A. Market Development Scheme (MDS)

B. TV Content Industry Development Scheme

C. Digital Content Development Scheme

D. Digital Technology Development Scheme

E. INVIGORATE – PC Casual Game Initiative

F. Synthesis – Online Content Initiative

G. Film in Singapore! Scheme

H. International Cooperation Agreement

I. Short Film Grant

J. Overseas Travel Grant

K. New Feature Film Fund

L. Script Development Grant

M. Overseas Travel Grant

N. SCREEN – Scheme for Coinvestment in Exportable Content

O. Media Education Scheme

P. 360-degree TV

Q. IDEAS (Animation Development)

R. Futurescape

S. Microsoft XNA Development Initiative


U. 35mm Fulfillment Fund

V. Stereoscopic 3D Film Development Fund

Further guidelines and application information are available at



A. Infocomm@SeaPort

B. Infocomm@SME

C. Integrated Clinic Management Systems Program

D. Digital Manufacturing Program

E. Collaborative High Tech Manufacturing Plan

F. Retail eSCM Ecosystem

G. RFID Initiative

Further information, details, and guidelines are available at


A. Approved International Shipping Enterprise Scheme

B. Approved Shipping and Logistics Scheme

C. Maritime Cluster Fund

D. Maritime Enterprise IT Development Program

E. Maritime Innovation and Technology Fund

F. Maritime Finance Incentive

Further information, details and guidelines are available at


Singapore is a highly country with an adequate legal system. The law is mainly composed of the constitution, laws and subsidiary regulations. As a result of Singapore under British colonial rule in Nineteenth Century, so her legal system belongs to the British common-law system, but also effected by other national laws. For example, the Criminal Code, Evidence Act and the Criminal Procedure Code, used India’s in nineteenth century for reference. Singapore company law are closer to Australia but not the British model. Singapore law also has diversity in Laws, that is to say, in a country where, different laws apply in different groups, such as Islamic law which manages of Muslim community religion, marriage and related matters.

As the supreme law the Constitution of Singapore draft the structure and organization of the 3 organzations of the nation: the government, the Legislation and administration of justice, other laws like Corruption Prevention Act and so on together to constitute a government which is famous for its clean and efficient. Singapore has a developed complete system of economic laws and decrees, including traditional Banking Currency Act, Financial Companies Act, Company Law, Securities and Trading Futures Act, Bankruptcy Law, and the Public Trust Act, Business Registration Law and so on. The system of Taxation Laws have income tax laws and economic expansion incentive laws etc..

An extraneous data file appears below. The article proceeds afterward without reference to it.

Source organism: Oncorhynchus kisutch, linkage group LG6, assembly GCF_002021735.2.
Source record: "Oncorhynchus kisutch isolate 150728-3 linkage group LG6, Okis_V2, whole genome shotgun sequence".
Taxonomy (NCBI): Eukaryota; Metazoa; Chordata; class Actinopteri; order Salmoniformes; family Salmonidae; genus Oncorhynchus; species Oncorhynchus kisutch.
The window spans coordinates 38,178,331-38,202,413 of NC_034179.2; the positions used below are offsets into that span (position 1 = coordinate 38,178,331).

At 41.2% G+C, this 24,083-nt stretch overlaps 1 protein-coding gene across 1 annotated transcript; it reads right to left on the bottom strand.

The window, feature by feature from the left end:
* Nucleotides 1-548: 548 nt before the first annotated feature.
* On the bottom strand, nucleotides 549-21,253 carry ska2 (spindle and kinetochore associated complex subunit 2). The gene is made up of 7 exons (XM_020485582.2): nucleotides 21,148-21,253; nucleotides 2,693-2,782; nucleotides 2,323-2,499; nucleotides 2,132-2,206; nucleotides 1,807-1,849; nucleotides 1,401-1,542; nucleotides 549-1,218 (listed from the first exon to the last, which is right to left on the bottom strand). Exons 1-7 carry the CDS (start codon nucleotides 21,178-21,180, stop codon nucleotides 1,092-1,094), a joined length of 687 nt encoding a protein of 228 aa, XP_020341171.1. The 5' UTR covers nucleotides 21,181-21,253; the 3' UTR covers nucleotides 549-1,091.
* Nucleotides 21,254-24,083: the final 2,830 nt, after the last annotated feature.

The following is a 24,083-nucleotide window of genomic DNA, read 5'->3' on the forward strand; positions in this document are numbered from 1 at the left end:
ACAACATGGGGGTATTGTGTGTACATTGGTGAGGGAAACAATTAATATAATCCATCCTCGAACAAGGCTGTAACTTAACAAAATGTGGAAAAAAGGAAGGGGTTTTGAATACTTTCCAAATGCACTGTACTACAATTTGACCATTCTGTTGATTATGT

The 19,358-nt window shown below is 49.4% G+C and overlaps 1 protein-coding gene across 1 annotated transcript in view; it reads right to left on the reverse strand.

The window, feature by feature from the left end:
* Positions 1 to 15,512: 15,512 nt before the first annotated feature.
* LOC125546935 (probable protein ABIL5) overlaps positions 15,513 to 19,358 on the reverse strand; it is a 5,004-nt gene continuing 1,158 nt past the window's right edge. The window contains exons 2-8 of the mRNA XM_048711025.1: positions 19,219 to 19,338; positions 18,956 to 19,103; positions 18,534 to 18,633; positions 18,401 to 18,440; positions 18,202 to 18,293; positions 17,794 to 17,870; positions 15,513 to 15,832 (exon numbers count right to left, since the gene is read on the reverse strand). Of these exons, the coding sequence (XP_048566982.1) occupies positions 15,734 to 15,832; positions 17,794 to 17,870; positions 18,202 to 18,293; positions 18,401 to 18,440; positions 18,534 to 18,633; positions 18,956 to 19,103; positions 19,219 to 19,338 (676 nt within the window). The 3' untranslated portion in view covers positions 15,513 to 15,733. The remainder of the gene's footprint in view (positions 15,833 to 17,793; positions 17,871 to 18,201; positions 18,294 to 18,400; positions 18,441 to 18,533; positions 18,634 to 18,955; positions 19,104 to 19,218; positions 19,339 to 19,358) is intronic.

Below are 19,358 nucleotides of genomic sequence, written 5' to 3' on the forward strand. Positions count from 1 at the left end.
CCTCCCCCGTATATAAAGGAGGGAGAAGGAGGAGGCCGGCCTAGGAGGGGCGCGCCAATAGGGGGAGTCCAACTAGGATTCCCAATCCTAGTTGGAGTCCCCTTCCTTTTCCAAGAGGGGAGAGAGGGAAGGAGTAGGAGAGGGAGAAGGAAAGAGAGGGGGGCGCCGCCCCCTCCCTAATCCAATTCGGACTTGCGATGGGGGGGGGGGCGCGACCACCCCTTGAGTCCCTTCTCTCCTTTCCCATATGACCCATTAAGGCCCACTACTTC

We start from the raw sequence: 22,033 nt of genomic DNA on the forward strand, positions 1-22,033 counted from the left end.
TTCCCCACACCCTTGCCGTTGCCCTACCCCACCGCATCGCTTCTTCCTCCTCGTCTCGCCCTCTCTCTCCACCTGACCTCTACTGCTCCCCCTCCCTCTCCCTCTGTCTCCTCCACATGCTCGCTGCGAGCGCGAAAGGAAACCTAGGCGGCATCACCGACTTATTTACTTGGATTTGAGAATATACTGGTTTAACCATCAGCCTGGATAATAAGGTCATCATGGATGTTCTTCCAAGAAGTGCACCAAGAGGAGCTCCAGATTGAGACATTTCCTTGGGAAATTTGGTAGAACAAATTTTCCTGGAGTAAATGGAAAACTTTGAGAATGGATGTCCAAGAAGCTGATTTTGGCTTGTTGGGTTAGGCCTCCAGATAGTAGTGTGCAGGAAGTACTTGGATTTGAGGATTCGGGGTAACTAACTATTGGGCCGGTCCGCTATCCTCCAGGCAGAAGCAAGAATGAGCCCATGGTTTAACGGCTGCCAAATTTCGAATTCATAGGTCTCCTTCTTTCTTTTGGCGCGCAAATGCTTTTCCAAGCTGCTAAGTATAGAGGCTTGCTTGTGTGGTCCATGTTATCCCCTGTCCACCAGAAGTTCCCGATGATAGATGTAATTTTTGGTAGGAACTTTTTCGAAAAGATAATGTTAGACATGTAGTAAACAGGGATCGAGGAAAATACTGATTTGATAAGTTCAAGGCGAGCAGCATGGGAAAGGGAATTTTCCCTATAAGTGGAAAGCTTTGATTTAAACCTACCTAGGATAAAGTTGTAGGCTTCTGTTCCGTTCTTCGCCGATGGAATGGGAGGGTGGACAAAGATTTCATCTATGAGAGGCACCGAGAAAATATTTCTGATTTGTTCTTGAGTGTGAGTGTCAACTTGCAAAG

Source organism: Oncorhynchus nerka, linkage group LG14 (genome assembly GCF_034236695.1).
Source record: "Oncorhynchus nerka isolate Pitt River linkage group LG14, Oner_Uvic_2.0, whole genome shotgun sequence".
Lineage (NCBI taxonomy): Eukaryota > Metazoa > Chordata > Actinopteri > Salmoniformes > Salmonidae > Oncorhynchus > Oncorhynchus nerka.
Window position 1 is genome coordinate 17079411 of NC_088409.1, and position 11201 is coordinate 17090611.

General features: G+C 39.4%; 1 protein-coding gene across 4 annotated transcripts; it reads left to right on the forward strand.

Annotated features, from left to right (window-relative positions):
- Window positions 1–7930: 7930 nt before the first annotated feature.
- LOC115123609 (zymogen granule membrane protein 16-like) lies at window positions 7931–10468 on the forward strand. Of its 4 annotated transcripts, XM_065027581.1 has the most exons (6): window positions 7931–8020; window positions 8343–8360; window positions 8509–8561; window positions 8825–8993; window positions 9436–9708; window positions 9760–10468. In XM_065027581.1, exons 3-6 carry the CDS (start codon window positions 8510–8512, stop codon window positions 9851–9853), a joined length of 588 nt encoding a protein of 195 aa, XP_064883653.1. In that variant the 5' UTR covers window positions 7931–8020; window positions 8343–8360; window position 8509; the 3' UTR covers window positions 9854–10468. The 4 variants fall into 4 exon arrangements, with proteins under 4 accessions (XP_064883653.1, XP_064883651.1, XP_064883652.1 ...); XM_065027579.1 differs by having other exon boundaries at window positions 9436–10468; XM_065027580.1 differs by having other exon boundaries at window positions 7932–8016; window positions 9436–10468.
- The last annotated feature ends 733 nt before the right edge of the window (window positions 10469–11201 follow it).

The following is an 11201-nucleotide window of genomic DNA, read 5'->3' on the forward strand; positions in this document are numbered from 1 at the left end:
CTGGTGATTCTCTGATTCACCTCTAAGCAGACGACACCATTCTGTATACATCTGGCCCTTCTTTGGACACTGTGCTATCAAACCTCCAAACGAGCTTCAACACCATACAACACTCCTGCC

Cutting edge technology and high technology make Singapore the second ranked in the new world of competition statistics, behind the United States of America. Relevant laws and regulations have new Trademark Law, Patent Law and Patent Regulations and Copyright Tribunal Ordinance, and the Integrated Circuit Board Design Act, and the latest Electronic Transactions Act etc..

Many  talented  foreign people work in Singapore. There are Employment Act, Compensation Law, the Central Provident Fund Act (see < Code Bit > ) and Foreign Labor Laws about Employment Laws.

Singapore is a young country of immigrants, there are Immigration Act, the Societies Act, the Land Acquisition Act and Deed Registration Laws etc.relevant tosocial life and immigration.

Singapore is known as the garden city,mainly due to its perfect laws and regulations on environmental protection, including the regulations and laws about toxic substances toxic water pollution control and water regulation, plant control law, and environmental public health regulations.

The public canvisit the website of the office of the attorney general integrated computer system It also provides detailed rules, regulations, laws and treaties and  English abstracts database.

Tax Rate

Singapore personal income tax rate is the lowest in the world. Income tax according to the progressive set, from revenue the initial $7500 2% to $400000 28%. Singapore has some tax provisions, including deduction in addition to support dependents fees, paid professional and academic course fees and insurance expenses. Holding a work permit, and live or working in Singapore for more than 183 days of foreigners have to pay personal income tax. The levying scope including all income earned in Singapore and all the money remitted, transferred and brought into Singapore. On the 60 day following short-term jobs, and the countries which has tax agreement with Singapore allowed duty-free. There are 36 countries have the tax agreement now.


Keyword: Singapore Investment